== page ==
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Biographical entry Smith, Eustace (1835 - 1914)

MRCS Nov 5th 1858; FRCS Dec 6th 1860; MD Lond 1865; FRCP Lond 1874; Chevalier of the Order of Leopold.

24 October 1835
14 November 1914


Born in London on Oct 24th, 1835, the third son of the Rev John Henry Smith, Vicar of Milverton, Warwickshire. One of his brothers was G Theyre Smith, the dramatist. He was educated at Leamington College, and received his professional training at University College, London, where he was a brilliant student. He also studied for a time in Paris. In 1870 he joined the staff of the East London Hospital for Children, Shadwell, and as early as 1874 became Senior Physician. During his earlier professional career he travelled for some time in the East as Physician to Leopold II, King of the Belgians, then Duke of Brabant.

Eustace Smith's name was long and intimately associated with the East London Hospital for Children, where he retained to the very last a vigorous open-mindedness which the youngest might envy, and which accorded well with his singularly youthful appearance. He was delighted when, as often happened, patients who had consulted him some twenty or thirty years earlier sought him out, and when confronted with him insisted that he must be his own son. "When I was a child", such a patient would say, "I was taken to see your father", and sometimes he did not trouble to disabuse them.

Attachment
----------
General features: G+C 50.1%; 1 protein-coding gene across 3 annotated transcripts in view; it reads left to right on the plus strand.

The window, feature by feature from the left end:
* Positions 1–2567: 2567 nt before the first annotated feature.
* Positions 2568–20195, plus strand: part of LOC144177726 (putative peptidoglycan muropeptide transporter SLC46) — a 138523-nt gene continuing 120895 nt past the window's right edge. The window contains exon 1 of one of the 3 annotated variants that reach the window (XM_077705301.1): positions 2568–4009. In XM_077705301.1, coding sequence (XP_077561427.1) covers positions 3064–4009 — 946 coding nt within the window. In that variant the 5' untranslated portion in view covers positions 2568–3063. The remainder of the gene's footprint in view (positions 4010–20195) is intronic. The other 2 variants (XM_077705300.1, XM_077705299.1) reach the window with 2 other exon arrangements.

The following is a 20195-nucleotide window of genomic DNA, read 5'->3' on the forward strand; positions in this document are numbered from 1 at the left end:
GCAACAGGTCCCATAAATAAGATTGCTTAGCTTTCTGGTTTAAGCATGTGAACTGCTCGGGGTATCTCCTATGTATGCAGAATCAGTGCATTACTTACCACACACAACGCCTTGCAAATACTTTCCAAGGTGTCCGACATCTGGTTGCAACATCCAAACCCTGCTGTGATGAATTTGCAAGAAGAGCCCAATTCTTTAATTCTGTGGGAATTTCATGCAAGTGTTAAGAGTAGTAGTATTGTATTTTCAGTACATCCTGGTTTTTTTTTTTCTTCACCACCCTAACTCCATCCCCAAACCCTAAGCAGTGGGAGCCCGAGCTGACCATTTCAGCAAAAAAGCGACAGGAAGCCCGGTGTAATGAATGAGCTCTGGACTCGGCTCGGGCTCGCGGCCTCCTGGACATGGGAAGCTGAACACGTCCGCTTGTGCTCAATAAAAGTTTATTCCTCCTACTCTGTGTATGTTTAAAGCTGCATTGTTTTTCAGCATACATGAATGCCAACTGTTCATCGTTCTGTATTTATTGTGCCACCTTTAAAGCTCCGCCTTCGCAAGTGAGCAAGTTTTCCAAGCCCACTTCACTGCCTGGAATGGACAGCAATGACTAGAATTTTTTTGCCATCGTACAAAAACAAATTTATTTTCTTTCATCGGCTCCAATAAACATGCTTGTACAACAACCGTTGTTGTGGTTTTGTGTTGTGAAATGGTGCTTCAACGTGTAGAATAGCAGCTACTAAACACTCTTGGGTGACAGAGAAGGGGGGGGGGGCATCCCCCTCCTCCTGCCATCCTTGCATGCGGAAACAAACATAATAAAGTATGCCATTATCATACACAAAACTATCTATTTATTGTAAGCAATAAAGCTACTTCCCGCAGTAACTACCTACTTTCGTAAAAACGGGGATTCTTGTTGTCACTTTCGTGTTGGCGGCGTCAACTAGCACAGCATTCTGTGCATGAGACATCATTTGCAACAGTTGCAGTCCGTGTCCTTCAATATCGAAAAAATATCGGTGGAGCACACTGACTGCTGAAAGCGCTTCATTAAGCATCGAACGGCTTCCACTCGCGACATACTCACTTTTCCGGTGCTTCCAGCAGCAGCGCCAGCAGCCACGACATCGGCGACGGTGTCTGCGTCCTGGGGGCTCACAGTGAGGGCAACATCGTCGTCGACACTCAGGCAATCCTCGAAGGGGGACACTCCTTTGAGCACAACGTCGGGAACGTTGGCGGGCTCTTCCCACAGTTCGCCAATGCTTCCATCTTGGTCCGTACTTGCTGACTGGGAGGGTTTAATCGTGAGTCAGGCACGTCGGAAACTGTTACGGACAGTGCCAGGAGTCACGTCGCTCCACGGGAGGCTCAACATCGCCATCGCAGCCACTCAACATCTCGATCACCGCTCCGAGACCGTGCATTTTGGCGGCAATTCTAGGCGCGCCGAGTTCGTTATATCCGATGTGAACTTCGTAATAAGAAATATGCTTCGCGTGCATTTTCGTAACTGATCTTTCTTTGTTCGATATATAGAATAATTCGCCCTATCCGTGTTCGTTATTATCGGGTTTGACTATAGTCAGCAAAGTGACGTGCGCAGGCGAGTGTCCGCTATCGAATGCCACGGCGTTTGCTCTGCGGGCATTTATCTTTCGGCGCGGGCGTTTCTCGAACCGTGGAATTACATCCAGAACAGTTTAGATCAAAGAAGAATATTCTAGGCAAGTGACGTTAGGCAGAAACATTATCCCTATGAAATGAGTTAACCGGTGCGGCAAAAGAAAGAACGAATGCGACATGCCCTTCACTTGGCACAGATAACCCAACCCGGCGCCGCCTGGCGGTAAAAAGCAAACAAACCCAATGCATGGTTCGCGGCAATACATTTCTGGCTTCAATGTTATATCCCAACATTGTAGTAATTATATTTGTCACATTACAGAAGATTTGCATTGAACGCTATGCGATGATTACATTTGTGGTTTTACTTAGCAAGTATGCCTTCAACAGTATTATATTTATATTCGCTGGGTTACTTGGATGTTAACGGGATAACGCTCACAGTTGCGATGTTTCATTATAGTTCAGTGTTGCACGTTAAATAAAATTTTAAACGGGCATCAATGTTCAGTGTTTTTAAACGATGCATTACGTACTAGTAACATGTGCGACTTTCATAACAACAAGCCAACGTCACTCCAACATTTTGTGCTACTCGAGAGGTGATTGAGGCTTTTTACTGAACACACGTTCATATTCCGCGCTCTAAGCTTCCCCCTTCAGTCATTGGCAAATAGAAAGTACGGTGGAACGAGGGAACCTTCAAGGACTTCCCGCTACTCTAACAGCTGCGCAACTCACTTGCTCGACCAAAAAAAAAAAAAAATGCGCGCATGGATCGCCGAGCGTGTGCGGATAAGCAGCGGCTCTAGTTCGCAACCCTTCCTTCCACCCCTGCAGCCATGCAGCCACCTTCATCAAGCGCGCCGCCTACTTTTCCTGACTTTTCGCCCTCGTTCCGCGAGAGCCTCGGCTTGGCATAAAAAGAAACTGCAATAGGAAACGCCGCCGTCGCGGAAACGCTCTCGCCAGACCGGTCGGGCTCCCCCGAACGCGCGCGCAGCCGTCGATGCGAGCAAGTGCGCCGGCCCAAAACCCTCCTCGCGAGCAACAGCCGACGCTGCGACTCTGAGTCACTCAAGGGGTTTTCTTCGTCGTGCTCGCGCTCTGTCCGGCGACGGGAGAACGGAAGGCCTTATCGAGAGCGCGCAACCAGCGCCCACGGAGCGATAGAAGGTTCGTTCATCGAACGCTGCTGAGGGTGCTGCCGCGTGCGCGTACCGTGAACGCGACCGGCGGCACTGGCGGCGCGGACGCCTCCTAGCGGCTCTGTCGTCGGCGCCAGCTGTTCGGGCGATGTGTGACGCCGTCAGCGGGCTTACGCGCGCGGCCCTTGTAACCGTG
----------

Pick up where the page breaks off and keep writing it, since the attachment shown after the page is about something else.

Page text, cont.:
He was the permanent President at an Annual Dinner of past and present members of the staff of the hospital, and had not missed one of these gatherings in nineteen years. " Awaiting the arrival of guests at one of these functions," says Dr Graham Little, who was the Organizing Secretary, "I was standing with Sir Bryan Donkin at the head of the stairs leading to the reception room. We saw a tall and agile figure bounding up from the foot of the long ascent, taking three steps at a time. 'That is certainly Smith', said Donkin; 'no one else is as young as that', and he was right."

If Heckford originated the East London Hospital for Children, Eustace Smith made and established its great reputation. He loved it like a father. Joining the staff only two years after its foundation, for forty-three years he gave unstintingly of his time and thought and care. He managed committees with consummate skill, was an admirable colleague, ever ready to promote the interests of his juniors or to help them in their work by placing his vast experience at their disposal. His spirit permeated the entire institution.

Apropos of his experience with King Leopold, and to illustrate his gift of happy repartee, this story is told:
"During one of his visits to England His Majesty complained of insomnia, which Eustace Smith treated perfectly successfully with a nightly dose of 15 grains of bicarbonate of soda. 'Do you know, Dr Eustace Smith,' said the King some time afterwards, 'that I showed the prescription you gave me for sleeplessness to my Court Physician, and he tells me that you ordered me common bicarbonate of soda? 'But, if I remember right, Your Majesty benefited by my treatment.' 'Oh, yes, it cured my insomnia, but bicarbonate of soda is such a very commonplace drug. My physician was quite surprised at your ordering it for me.' 'Ah, Your Majesty, you will forgive me for reminding you that Naaman the Syrian also objected to the Jordan as too commonplace a stream for his use - until immer-sion in it cured his leprosy.' "